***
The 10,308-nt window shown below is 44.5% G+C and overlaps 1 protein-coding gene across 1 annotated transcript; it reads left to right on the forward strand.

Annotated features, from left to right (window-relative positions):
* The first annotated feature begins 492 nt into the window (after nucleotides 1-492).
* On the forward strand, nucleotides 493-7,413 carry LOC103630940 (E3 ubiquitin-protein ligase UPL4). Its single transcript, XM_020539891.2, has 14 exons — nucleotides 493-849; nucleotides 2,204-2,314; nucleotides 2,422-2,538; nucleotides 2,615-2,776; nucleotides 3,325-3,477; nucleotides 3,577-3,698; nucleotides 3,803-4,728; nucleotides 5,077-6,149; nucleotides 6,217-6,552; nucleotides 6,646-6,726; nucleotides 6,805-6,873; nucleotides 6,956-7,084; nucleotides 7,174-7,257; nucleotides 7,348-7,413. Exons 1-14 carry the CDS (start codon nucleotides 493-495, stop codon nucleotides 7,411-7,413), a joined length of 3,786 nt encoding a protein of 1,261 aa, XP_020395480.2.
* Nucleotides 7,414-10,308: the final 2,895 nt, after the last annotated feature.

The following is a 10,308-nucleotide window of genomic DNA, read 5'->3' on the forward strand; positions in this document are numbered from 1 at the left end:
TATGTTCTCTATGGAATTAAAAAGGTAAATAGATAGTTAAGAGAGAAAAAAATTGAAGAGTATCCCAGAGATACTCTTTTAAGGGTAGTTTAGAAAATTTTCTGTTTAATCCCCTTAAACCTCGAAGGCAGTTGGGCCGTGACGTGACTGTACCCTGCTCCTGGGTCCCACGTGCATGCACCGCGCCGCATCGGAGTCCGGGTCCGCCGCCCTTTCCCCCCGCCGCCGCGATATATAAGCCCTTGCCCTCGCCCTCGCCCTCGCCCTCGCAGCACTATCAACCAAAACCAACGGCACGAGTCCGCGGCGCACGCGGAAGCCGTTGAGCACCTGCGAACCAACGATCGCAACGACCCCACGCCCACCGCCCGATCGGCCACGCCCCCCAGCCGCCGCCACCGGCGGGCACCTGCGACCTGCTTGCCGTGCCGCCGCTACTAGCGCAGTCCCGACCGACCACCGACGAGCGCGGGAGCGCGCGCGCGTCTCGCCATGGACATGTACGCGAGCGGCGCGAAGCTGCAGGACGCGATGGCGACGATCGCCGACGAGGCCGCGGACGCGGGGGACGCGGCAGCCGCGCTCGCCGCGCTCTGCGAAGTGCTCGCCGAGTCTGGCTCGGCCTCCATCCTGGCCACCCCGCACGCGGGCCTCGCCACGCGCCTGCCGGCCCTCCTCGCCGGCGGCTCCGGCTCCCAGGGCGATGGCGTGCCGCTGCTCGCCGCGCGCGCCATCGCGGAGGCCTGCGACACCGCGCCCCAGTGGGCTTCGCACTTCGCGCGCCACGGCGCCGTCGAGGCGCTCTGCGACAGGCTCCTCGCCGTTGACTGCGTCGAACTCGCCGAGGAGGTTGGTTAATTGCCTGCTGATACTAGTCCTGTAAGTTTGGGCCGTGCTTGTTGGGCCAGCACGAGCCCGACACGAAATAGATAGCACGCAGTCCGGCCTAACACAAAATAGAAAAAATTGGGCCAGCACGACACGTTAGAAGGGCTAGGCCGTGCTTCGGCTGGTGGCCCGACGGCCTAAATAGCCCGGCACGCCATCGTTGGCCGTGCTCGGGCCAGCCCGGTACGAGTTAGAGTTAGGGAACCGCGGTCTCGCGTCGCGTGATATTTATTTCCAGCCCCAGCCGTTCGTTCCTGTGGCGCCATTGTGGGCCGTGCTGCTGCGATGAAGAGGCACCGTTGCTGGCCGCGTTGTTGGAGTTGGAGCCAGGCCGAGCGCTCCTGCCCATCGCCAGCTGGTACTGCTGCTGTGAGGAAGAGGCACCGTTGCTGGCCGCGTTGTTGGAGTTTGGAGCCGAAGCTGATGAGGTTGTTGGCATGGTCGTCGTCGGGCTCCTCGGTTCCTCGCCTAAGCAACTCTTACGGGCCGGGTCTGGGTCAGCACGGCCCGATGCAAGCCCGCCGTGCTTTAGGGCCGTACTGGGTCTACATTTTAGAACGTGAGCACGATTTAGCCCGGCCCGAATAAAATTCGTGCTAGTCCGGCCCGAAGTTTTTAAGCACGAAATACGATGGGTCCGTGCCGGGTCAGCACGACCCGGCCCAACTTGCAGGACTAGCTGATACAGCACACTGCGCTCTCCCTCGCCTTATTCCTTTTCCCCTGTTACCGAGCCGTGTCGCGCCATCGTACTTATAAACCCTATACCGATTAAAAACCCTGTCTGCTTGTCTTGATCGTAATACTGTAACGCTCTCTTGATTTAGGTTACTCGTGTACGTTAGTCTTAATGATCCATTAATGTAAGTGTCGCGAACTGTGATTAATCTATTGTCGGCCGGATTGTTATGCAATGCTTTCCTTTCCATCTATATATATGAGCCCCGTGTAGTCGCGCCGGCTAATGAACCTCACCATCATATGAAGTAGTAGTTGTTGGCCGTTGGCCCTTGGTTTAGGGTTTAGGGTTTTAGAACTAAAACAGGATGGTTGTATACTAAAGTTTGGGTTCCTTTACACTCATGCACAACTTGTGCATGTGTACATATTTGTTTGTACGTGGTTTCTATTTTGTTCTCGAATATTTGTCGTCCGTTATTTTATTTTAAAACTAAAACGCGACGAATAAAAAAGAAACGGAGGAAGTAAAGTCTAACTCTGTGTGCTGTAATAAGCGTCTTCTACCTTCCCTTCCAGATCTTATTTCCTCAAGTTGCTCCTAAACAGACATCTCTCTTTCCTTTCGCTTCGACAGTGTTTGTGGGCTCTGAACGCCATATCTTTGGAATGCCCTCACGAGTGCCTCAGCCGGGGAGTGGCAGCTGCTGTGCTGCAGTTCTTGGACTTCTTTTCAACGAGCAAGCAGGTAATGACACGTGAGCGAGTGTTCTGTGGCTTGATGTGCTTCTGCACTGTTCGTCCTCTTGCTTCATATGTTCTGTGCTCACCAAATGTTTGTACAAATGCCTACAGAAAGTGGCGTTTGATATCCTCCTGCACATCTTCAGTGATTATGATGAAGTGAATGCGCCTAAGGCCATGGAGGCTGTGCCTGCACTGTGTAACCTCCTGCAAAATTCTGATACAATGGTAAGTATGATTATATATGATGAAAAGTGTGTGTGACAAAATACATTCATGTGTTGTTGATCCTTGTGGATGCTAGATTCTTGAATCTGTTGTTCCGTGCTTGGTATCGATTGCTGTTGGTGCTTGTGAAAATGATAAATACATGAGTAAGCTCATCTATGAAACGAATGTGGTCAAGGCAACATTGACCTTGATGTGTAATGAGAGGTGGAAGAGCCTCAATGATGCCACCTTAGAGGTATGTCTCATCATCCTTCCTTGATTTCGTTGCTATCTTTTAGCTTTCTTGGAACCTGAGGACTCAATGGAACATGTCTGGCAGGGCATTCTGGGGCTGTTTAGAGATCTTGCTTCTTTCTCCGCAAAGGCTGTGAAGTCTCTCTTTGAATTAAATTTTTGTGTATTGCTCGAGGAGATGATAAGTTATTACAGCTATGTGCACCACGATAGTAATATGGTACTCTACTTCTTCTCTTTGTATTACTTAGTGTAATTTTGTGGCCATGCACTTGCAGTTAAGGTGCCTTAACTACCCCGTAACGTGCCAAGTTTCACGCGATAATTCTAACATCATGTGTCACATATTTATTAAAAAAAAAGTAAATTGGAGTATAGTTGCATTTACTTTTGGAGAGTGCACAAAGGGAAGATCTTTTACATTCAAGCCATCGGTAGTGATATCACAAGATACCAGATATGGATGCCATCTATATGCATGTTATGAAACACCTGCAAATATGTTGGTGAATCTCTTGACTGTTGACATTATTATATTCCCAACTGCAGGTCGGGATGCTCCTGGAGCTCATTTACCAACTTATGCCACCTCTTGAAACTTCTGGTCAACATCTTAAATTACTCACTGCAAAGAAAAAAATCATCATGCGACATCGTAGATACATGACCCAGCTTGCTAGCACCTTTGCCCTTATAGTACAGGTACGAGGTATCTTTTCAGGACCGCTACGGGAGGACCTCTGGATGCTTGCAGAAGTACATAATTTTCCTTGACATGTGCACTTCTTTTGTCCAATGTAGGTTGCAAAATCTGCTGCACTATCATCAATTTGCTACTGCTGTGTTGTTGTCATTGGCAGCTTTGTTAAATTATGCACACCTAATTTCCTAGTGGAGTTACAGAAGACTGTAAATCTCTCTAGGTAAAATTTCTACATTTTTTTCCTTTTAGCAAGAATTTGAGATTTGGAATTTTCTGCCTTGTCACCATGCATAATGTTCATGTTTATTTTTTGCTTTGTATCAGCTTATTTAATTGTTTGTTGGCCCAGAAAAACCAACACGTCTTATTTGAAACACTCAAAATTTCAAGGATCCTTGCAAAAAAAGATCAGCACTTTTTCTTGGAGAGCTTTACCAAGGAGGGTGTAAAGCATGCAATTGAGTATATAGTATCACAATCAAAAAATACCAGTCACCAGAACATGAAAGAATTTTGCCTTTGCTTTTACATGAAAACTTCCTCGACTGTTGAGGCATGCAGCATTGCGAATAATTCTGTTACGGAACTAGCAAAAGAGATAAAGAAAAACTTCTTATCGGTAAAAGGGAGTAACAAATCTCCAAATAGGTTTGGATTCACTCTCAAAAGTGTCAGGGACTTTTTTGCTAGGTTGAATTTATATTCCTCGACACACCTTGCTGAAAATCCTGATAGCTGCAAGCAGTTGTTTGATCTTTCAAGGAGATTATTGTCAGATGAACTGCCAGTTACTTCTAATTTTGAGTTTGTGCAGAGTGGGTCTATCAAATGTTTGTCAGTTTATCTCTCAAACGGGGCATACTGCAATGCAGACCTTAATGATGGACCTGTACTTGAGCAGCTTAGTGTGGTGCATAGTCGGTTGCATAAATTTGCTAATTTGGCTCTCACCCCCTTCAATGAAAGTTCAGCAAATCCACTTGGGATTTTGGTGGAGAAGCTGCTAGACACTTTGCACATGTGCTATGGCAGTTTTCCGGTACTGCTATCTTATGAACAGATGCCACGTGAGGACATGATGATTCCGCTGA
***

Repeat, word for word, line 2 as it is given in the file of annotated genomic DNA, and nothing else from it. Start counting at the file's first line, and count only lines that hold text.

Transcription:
Annotated features, from left to right (window-relative positions):